The Most Dangerous Jobs From Around The World

Earning a living could cost you your life. Have you ever wondered about the most dangerous and deadliest jobs in the world? From working at high altitudes to facing significant health concerns, it might be best to think about your long-term health instead of thinking about that paycheck.

So, if you’re currently on the job hunt, you might as well see the dangerous side of professions before accepting your next gig.

E-Trash Recyclers

JOHAN ORDONEZ/AFP/Getty Images
JOHAN ORDONEZ/AFP/Getty Images

The annual salary for American waste workers is $40,000, but some make $100,000. They earn that money because they handle stinky trash and recycling. Trash and recycling collectors have the fifth-most dangerous job in the United States.

According to Bureau of Labor of Statistics, 31 total deaths were recorded in 2016.

Oilfield Workers

MAURO PIMENTEL/AFP/Getty Images
MAURO PIMENTEL/AFP/Getty Images

Heights, heavy equipment, and dangerous materials are just some daunting elements of the job. However, the most significant cause of death of oil and extraction laborers was vehicle crashes.

On top of that, fatigue and long, unsafe travels to and from rigs are reasons why accidents happen so often on the job.

Bull Riders

Artur Widak/NurPhoto via Getty Images
Artur Widak/NurPhoto via Getty Images

It’s a popular sport in Spain, and it’s growing in America. But, this rodeo sport has the highest rate of injury to humans. According to a six-year Australian study, bull-riding injuries are becoming more frequent than ever before.

The most common wounds from bull riding include injuries to the limbs, chest, and head.

Stuntpeople

Kirsty O’Connor/PA Images via Getty Images
Kirsty O’Connor/PA Images via Getty Images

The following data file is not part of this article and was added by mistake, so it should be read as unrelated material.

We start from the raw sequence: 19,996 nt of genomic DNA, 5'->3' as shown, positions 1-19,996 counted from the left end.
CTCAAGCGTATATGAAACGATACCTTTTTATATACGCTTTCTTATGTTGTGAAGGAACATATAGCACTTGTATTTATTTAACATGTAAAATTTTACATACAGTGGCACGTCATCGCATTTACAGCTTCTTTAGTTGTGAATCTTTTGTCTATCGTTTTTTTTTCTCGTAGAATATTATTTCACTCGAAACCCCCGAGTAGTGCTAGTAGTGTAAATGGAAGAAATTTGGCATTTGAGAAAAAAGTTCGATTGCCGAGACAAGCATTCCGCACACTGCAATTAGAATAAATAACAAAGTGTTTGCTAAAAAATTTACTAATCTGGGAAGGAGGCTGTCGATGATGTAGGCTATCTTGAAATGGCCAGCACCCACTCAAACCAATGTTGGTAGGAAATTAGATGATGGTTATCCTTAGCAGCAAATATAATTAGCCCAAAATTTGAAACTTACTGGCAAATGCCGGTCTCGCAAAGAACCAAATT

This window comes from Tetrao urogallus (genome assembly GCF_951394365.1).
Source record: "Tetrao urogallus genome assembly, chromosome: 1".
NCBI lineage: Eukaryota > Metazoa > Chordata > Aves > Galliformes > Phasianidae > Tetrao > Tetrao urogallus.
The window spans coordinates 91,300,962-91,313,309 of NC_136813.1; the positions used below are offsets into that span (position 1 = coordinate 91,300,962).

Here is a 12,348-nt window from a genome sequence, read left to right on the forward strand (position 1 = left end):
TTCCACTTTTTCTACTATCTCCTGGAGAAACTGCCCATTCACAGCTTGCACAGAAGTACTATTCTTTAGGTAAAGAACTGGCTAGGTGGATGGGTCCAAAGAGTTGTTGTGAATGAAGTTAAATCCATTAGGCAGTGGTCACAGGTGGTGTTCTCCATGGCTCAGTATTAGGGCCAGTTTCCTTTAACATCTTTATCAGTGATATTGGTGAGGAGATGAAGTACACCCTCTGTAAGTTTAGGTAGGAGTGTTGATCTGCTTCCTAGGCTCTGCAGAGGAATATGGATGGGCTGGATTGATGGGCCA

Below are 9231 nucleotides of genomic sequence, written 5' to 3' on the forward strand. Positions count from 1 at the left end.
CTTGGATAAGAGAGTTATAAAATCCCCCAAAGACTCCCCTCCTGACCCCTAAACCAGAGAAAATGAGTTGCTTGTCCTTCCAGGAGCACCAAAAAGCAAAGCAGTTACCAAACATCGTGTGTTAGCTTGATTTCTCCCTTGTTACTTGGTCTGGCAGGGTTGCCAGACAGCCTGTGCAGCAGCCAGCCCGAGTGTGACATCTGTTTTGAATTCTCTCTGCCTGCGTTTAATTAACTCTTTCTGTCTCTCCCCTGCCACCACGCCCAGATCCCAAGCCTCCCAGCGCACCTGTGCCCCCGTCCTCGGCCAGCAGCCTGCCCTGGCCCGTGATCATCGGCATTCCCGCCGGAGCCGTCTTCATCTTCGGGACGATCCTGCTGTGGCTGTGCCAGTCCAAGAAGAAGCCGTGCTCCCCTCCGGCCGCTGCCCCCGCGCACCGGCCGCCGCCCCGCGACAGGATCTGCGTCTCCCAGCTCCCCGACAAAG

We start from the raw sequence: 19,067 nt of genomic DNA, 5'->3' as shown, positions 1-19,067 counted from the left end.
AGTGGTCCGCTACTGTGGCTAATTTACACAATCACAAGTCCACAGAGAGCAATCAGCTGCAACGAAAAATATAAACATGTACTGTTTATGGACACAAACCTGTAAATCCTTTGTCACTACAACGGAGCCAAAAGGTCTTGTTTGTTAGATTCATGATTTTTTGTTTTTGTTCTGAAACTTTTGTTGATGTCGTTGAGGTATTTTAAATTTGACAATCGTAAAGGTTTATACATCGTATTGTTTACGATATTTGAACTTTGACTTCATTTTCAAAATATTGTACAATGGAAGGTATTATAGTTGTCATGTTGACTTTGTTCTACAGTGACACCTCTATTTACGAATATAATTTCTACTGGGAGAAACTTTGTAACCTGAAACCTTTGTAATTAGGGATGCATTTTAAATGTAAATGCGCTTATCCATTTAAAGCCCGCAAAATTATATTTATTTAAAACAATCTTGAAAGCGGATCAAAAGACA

It’s all about danger here. Workers perform insane stunts that are too risky for any actor to perform. Dicey maneuvers like jumping from great heights, crashing vehicles, or using weapons in fights are all apart of the gig.

There aren’t any official statistics, but you have to hope stuntpeople get good paychecks.

Vets

Yegor AleyevTASS via Getty Images
Yegor AleyevTASS via Getty Images

According to the Australian Veterinary Association, these employees are up to four times more likely to fall victim to suicide than the rest of the Aussie population.

Factors include high levels of stress, emotional hardships associated with euthanasia, and the financial strain of being a vet.

Deep-Sea Fisherman

SEYLLOU DIALLO/AFP/Getty Images
SEYLLOU DIALLO/AFP/Getty Images

According to Statistics Canada, fishing was found to be the deadliest job in Canada. Fishermen face the elements of nature due to open waters, gambling their lives with the hopes of hauling in that big catch.

The highest cause of death in this field is drowning. It’s no wonder why Deadliest Catch is such a popular show.

Underwater Welders

Robert Nickelsberg/Liaison/Getty Images
Robert Nickelsberg/Liaison/Getty Images

Electricity and water definitely don’t mix. But for underwater welders, it’s all part of the job. Employees in this filed repair pipelines, ships, dams, and more. They do face many dangers, including explosions and pressure hazards.

The U.S. Centers for Disease Control and Prevention shows that this job has a death rate that’s 40 times higher than America’s average.

Structural Iron And Steel Workers

Pat Greenhouse/The Boston Globe via Getty Images
Pat Greenhouse/The Boston Globe via Getty Images

Heights, steel beams, collapsing walls, and more. Those are just some of the elements that make this particular gig risky. Structural iron and steel workers are the sixth-most dangerous job in the United States.

Falls account for most of the deaths in this field, while injuries come from cuts or muscle strains.

Utility Linemen And Power Workers

RICARDO ARDUENGO/AFP/Getty Images
RICARDO ARDUENGO/AFP/Getty Images

Working with electricity is challenging enough. But, working with that, plus being high above the ground is gut-wrenching. If you make one wrong decision, you’ll likely be met with an electric shock.

The fact that linemen are required to hang out of a helicopter to complete the intimidating gig gets them double the danger points.

Farmers

Clement Sabourin/AFP/Getty Images
Clement Sabourin/AFP/Getty Images